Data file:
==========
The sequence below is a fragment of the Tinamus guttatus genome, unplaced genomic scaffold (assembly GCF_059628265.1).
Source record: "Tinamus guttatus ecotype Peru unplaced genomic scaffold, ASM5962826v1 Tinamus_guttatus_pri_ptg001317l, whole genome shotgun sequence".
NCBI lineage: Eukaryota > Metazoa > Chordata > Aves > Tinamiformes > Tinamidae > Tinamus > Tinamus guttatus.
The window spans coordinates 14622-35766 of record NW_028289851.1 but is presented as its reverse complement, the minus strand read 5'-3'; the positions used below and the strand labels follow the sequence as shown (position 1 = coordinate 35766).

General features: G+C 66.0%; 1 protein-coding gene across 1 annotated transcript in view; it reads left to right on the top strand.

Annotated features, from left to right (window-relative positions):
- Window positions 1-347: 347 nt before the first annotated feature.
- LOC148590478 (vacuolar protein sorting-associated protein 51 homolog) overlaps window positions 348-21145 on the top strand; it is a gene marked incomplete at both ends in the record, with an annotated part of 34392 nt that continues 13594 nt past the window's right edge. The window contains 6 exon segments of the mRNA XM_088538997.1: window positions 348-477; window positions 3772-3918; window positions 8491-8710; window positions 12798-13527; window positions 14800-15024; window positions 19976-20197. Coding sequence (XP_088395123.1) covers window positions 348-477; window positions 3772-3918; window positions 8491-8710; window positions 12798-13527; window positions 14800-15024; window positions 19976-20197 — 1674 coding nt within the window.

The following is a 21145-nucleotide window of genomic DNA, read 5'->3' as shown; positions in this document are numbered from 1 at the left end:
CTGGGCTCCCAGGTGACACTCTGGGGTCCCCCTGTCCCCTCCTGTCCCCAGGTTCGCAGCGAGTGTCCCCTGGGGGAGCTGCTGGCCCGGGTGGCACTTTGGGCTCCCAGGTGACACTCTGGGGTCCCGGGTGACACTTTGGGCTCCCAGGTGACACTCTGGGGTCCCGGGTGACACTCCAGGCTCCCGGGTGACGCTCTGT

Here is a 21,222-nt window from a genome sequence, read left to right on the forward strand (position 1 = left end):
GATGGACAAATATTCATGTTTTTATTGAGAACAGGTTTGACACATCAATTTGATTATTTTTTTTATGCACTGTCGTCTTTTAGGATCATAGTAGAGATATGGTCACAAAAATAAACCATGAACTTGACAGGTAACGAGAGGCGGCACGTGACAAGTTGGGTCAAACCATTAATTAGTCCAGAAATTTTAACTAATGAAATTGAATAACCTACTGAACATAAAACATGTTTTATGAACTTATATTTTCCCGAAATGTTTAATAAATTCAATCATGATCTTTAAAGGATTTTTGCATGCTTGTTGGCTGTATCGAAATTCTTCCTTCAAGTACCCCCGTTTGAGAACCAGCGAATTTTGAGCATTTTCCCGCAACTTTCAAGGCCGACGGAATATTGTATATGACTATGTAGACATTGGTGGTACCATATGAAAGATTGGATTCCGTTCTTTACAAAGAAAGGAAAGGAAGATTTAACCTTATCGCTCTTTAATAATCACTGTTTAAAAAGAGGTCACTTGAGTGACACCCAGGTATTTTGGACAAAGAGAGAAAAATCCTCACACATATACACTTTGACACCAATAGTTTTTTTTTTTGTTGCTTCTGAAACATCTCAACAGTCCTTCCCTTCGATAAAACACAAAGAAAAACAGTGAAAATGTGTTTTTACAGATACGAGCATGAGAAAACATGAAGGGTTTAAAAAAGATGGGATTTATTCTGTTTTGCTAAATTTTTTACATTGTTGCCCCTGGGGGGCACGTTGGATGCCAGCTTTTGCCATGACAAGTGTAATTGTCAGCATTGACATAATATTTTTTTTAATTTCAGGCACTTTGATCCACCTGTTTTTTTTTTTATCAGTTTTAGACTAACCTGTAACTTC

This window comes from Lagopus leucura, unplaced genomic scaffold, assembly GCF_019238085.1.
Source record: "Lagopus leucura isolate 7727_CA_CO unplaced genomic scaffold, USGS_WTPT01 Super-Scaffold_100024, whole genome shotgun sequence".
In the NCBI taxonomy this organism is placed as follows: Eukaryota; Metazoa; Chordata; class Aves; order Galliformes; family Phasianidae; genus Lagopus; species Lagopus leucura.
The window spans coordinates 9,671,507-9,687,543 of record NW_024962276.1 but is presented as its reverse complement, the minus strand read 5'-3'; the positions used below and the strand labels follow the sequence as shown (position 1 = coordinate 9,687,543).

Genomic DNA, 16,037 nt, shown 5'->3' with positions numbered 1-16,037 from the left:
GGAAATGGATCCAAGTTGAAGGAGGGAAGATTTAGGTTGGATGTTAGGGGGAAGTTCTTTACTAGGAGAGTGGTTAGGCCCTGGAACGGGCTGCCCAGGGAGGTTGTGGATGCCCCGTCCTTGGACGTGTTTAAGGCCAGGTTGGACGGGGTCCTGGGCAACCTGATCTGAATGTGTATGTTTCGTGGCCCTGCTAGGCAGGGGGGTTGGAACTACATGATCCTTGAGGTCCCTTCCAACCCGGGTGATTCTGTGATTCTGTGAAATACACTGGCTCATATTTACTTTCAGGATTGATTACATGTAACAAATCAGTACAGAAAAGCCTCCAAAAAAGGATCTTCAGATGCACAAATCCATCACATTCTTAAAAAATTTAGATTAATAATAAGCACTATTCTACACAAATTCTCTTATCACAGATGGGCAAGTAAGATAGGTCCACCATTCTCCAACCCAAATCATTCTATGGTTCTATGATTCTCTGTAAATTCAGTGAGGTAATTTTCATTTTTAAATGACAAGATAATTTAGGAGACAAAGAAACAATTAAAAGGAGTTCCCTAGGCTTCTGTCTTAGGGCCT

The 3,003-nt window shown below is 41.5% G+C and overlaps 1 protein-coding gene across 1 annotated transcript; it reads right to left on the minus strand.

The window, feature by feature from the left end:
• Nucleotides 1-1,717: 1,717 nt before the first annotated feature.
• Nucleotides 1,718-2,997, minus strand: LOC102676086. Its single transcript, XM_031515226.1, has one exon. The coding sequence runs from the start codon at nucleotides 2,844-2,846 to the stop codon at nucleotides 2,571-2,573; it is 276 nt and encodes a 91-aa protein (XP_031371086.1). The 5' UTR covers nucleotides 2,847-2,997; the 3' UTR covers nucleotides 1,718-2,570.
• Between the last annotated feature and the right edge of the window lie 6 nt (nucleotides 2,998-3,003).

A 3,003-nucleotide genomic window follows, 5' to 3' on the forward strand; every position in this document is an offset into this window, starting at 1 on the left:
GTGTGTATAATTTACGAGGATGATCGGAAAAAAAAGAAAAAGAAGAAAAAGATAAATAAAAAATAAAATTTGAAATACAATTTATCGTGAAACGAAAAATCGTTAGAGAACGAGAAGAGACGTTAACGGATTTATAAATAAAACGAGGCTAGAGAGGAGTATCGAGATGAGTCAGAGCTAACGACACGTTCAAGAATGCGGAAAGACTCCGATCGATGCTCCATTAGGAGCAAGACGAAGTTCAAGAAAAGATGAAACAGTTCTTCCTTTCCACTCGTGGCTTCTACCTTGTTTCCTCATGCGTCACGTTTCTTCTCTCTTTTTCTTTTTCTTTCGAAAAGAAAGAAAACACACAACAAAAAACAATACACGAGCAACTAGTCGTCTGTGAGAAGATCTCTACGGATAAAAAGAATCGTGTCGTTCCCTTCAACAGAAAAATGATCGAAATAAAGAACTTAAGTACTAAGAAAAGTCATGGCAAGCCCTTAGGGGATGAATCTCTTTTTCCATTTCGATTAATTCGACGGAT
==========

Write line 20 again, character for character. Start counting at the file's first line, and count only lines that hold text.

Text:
The window, feature by feature from the left end: